The Walking Dead Recap: Good Cop, Bad Cop

Photo: Gene Page/AMC

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The Walking Dead
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As the title suggests, this episode is just plain lousy with crosses of all sorts: the cross at the church that could end up being chopped to bits; the cross around a zombie’s neck that moves Father Gabe to yet another emotional breakdown; the Grady Memorial car with a cross in the window that nearly wrecks Tyreese’s hostage plan; and a double-cross that Sasha really should have seen coming. There’s a lot going on, as the pace quickens and the stakes ratchet up ahead of next week’s mid-season finale.

Rather than focus on one story line, this chapter toggles between all four: the survivors holding down the church, the D.C. road-trippers who’ve hit a dead end, Beth and Carol at Grady Memorial, and a rescue team led by Rick and Daryl. Let’s briefly address the situation at the hospital, where there’s not much going on. For no apparent reason, Dawn decides Beth is trustworthy enough to take a key to the medicine locker and keep Carol alive on the sly. Dawn says she realizes Beth ain’t weak — she’s strong! (Perhaps it has something to do with the fact that despite two Frankenstein scars on her face, the cast on her arm, and plenty of Dawn’s abuse, Beth won’t back down.) Surprisingly, this vote of confidence does not lead Beth to break into song. She gets Carol the meds she needs, and we know the silver-haired hardass will pull through. Sure, it seems like Dawn has something up her sleeve, but I just want to be rid of her and the Grady Bunch as fast as possible. This all reinforced how comparatively dull the “Bethisode” was; every time we checked in at Grady, I hoped it would end quickly so we could return to the good stuff.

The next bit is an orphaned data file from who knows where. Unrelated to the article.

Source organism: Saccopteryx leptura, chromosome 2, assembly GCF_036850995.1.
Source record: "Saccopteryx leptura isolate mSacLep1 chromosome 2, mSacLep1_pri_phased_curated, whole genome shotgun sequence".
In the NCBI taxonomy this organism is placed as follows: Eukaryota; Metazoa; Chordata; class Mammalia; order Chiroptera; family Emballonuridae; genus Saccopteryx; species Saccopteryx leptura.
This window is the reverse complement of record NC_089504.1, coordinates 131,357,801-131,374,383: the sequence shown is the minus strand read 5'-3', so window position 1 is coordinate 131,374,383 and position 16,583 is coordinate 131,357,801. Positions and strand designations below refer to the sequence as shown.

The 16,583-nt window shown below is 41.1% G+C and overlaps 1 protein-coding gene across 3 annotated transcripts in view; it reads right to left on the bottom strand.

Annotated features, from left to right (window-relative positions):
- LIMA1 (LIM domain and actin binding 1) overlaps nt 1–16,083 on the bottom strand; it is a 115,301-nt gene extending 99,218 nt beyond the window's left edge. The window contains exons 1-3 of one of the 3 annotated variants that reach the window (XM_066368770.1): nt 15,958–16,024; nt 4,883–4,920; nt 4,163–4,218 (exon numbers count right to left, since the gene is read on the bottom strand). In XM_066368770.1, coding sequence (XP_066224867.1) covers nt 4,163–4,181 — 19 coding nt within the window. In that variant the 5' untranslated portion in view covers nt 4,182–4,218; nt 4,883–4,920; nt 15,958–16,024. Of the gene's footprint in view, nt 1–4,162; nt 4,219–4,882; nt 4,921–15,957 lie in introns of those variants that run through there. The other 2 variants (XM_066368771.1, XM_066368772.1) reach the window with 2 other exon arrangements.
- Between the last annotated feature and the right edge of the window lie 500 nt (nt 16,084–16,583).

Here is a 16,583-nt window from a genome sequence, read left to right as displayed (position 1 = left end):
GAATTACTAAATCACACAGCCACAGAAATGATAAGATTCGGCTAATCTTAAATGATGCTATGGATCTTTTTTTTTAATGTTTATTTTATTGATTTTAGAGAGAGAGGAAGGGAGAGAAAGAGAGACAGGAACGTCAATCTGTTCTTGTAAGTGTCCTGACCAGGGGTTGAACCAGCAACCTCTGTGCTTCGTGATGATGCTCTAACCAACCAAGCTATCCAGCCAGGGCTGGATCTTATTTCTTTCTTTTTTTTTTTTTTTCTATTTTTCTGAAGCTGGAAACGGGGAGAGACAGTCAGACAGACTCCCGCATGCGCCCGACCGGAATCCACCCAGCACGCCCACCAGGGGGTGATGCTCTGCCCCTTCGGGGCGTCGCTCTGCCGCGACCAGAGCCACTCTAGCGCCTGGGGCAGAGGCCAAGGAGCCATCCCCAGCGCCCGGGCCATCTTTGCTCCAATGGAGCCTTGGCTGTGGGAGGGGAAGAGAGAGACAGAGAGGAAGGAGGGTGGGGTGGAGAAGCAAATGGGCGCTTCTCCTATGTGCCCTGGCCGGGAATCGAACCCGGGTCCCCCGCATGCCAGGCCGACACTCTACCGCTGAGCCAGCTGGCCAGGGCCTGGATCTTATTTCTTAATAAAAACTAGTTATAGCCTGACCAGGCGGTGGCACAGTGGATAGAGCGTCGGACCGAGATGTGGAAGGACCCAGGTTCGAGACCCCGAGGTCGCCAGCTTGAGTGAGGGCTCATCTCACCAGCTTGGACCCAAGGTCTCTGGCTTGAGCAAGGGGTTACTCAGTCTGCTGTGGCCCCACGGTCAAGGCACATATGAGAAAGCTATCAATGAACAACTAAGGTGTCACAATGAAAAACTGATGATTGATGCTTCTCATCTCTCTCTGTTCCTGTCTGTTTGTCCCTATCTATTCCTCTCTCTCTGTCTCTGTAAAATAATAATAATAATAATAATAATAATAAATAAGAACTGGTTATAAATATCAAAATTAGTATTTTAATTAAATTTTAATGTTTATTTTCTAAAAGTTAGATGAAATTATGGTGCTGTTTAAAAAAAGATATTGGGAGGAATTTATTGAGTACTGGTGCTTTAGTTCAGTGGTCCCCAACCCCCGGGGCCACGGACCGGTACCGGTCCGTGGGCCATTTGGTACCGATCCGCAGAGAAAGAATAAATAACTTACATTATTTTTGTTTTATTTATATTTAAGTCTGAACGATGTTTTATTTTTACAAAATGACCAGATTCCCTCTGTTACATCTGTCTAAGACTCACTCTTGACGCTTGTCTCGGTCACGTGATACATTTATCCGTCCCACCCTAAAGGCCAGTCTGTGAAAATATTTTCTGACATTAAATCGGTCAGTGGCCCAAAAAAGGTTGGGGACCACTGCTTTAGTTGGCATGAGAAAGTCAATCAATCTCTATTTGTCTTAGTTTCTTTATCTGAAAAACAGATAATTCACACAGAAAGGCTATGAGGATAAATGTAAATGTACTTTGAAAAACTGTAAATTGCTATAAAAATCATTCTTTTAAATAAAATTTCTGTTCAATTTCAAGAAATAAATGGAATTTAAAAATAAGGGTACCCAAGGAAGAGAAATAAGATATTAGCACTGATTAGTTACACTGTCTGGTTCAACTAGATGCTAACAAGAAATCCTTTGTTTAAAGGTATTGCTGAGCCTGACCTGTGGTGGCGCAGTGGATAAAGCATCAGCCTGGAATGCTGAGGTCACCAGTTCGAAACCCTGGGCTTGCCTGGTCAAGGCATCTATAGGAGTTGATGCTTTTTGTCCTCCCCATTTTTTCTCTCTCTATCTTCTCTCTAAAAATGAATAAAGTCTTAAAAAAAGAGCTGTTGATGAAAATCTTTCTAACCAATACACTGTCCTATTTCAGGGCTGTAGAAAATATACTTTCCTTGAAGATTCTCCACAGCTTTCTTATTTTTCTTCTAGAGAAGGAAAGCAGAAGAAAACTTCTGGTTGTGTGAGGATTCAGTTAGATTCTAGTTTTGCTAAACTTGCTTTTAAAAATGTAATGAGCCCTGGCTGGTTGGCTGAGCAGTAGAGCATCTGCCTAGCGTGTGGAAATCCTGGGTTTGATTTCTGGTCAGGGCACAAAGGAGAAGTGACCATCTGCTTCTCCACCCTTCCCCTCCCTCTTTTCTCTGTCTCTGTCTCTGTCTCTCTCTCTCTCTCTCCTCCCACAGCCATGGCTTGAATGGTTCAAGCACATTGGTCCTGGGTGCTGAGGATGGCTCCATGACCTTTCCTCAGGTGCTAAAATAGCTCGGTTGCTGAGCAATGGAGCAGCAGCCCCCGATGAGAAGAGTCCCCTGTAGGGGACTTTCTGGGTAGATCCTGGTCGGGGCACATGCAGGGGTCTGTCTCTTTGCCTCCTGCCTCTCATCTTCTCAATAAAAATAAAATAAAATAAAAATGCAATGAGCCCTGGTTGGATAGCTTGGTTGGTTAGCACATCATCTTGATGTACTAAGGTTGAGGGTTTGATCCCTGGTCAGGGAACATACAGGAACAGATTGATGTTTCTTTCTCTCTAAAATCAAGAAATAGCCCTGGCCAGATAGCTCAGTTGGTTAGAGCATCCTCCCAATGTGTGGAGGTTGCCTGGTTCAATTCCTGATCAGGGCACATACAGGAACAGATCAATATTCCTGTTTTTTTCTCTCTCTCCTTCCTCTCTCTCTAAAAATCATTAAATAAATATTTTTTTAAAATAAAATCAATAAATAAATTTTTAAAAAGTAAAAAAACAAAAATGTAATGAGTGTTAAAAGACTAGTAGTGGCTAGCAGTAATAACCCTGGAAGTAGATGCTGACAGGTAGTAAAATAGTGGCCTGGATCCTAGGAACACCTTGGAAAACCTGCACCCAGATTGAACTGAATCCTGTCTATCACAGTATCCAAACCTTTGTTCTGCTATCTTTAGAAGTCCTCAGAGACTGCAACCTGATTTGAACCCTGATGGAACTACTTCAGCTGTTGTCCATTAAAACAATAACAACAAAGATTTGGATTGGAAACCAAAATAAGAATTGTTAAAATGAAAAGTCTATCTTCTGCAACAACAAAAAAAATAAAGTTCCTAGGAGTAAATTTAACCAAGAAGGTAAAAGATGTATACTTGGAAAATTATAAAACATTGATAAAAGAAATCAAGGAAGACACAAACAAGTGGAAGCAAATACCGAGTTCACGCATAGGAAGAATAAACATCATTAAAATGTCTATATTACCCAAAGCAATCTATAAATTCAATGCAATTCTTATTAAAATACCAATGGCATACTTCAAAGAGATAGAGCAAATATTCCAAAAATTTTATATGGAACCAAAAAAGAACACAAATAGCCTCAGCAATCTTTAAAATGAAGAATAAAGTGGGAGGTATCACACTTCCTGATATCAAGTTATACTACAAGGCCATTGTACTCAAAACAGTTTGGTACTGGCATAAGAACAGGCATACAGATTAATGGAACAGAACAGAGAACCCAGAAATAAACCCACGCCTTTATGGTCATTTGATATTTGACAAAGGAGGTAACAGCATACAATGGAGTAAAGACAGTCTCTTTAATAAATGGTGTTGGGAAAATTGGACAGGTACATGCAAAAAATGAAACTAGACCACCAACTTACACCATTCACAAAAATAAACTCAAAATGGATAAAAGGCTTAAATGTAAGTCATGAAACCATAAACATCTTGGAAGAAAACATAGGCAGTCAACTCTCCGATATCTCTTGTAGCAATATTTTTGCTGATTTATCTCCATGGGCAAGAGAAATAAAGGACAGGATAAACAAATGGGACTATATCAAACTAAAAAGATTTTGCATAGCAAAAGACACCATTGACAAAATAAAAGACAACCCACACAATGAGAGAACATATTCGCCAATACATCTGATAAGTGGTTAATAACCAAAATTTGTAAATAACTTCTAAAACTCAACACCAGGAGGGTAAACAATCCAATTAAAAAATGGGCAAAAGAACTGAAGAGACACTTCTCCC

Like the church, where the survivors are fortifying the joint — hacking up the pews for wood to secure the windows, turning organ pipes into stakes to block the front door. It’s all too much for Gabe, who could be the least-useful adult survivor on the planet. (At least Eugene is good for a few laughs and water-purification tips.) While the rest of the gang works to zombie-proof the church, Gabe spit-shines the floor, furiously scrubbing away at the blood stains from the Terminus massacre. Ain’t no getting clean in this world, father. Gabe seems to sense this, and pulls a fast one, using the machete Carl gave him to pull up the floorboards in his office and slip away. Of course, he doesn’t have the stomach to take the weapon with him, so when he literally runs into a zombie in the woods, it turns into a WWE wrestling match. Just as it seems Gabe is going to notch his first kill, he sees a cross around the walker’s neck and loses his nerve. Unless he goes through some sort of remarkable transformation, soon, the odds of him lasting much longer look slim.

Speaking of dead weight, Eugene is still flat on his back in the middle of the road, and since Maggie’s afraid to move him, they’re stuck waiting for him to either wake up or zombify. Tara continues to provide some comic relief — getting really pumped to find a yo-yo in a backpack and giving their posse a nickname, GREATM, to boost morale. She also isn’t hating on Eugene: “He had one skill that kept him living. Are we supposed to be mad because he used it?” It’s a fair point, but one that only a scriptwriter could probably endorse. Glenn’s response feels more realistic: “Damn right.”